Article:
Poets and Murder

From Wikipedia, the free encyclopedia
Jump to: navigation, search
Poets and Murder
Chinese Poets Murder1.jpg
First edition (UK)
Author Robert van Gulik
Series Judge Dee
Genre Gong'an fiction, Mystery, Detective novel, Crime
Publisher Heinemann
Publication date
1968
Media type Print
Pages 174 pp
ISBN 9780434825578
OCLC 34722109
823/.914 20
LC Class PR6057.U45 P64 1996
Preceded by Necklace and Calabash
Followed by None

Poets and Murder is a gong'an detective novel written by Robert van Gulik and set in Imperial China (roughly speaking the Tang Dynasty). It is a fiction based on the real character of Judge Dee (Ti Jen-chieh or Di Renjie), a magistrate and statesman of the Tang court, who lived roughly 630–700.

The book features eight illustrations by the author along with a detailed layout of the residence where the action takes place.

Poets and Murder was the last Judge Dee novel written by Robert van Gulik. He completed it just before his death from cancer in 1967. The book was published one year after his death.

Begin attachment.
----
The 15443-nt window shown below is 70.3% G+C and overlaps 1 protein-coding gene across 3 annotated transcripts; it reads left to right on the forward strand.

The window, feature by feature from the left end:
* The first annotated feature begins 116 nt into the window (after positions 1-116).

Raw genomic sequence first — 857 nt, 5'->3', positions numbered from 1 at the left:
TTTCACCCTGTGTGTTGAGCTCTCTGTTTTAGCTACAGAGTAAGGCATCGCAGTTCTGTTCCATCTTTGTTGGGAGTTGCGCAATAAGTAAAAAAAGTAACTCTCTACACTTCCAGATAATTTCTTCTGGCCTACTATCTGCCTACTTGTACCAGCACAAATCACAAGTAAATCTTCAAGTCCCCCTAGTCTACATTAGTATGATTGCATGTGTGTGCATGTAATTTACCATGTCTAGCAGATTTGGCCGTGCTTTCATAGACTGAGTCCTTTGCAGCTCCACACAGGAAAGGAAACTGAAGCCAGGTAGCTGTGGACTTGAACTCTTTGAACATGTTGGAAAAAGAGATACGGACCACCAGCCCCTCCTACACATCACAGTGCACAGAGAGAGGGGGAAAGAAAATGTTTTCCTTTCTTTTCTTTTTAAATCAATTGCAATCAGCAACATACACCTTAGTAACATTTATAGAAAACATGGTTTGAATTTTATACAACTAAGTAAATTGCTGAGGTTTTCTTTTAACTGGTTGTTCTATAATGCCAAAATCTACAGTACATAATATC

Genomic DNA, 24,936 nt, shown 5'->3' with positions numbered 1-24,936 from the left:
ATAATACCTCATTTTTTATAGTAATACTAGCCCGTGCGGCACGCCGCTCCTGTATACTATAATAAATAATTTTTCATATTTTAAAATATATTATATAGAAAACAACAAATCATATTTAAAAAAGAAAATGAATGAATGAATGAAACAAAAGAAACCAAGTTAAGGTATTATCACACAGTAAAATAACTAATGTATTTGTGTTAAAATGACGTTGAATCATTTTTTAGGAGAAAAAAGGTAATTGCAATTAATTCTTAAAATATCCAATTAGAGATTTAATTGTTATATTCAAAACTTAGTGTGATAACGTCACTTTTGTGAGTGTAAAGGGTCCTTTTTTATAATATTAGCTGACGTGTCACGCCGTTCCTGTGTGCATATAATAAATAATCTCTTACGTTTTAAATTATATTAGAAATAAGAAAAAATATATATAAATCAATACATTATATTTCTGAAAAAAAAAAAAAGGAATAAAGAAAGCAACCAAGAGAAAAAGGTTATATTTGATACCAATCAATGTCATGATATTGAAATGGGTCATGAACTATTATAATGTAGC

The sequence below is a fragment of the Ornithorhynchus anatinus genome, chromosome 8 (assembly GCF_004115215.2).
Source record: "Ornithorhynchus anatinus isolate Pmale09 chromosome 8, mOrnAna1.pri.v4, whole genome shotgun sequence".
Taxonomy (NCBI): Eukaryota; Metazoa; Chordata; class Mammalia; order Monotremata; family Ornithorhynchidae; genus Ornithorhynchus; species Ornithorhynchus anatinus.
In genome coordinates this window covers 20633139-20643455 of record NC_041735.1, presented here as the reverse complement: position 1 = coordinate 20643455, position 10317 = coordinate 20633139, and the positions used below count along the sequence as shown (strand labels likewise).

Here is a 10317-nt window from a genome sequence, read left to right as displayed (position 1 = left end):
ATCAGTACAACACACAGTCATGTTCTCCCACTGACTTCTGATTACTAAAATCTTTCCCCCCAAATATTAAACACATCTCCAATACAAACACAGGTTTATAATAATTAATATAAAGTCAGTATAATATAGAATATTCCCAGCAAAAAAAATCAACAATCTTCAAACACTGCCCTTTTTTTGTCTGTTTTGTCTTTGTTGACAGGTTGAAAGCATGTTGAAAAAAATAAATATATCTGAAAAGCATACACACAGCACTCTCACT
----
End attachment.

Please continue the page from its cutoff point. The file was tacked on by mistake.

Plot introduction[edit]

Judge Dee is a magistrate in the fictional Poo-yang district, a wealthy area through which the Grand Canal of China runs (part of modern-day Jiangsu province). During the mid-autumn festival in the city of Chin-hwa, Judge Dee is a guest of a small group of distinguished scholars. However, he learns during dinner that a young girl has been murdered and the accused is a beautiful poet. She is thought to have whipped her maidservant to death, but why? Then the body of a student is also discovered.

Poo-yang was the setting for many Judge Dee stories including: The Emperor's Pearl, The Chinese Bell Murders, Necklace and Calabash, and The Red Pavilion.

The book was also published in the US under the title of The Fox Magic Murders.

Background[edit]

The case of the poetess is based on a real case, concerning Yü Hsüan-chi.[1]

References[edit]

  1. ^ van Gulik, Robert (1968). Poets and Murder. Heinemann. p. 174. LCCN 68140989.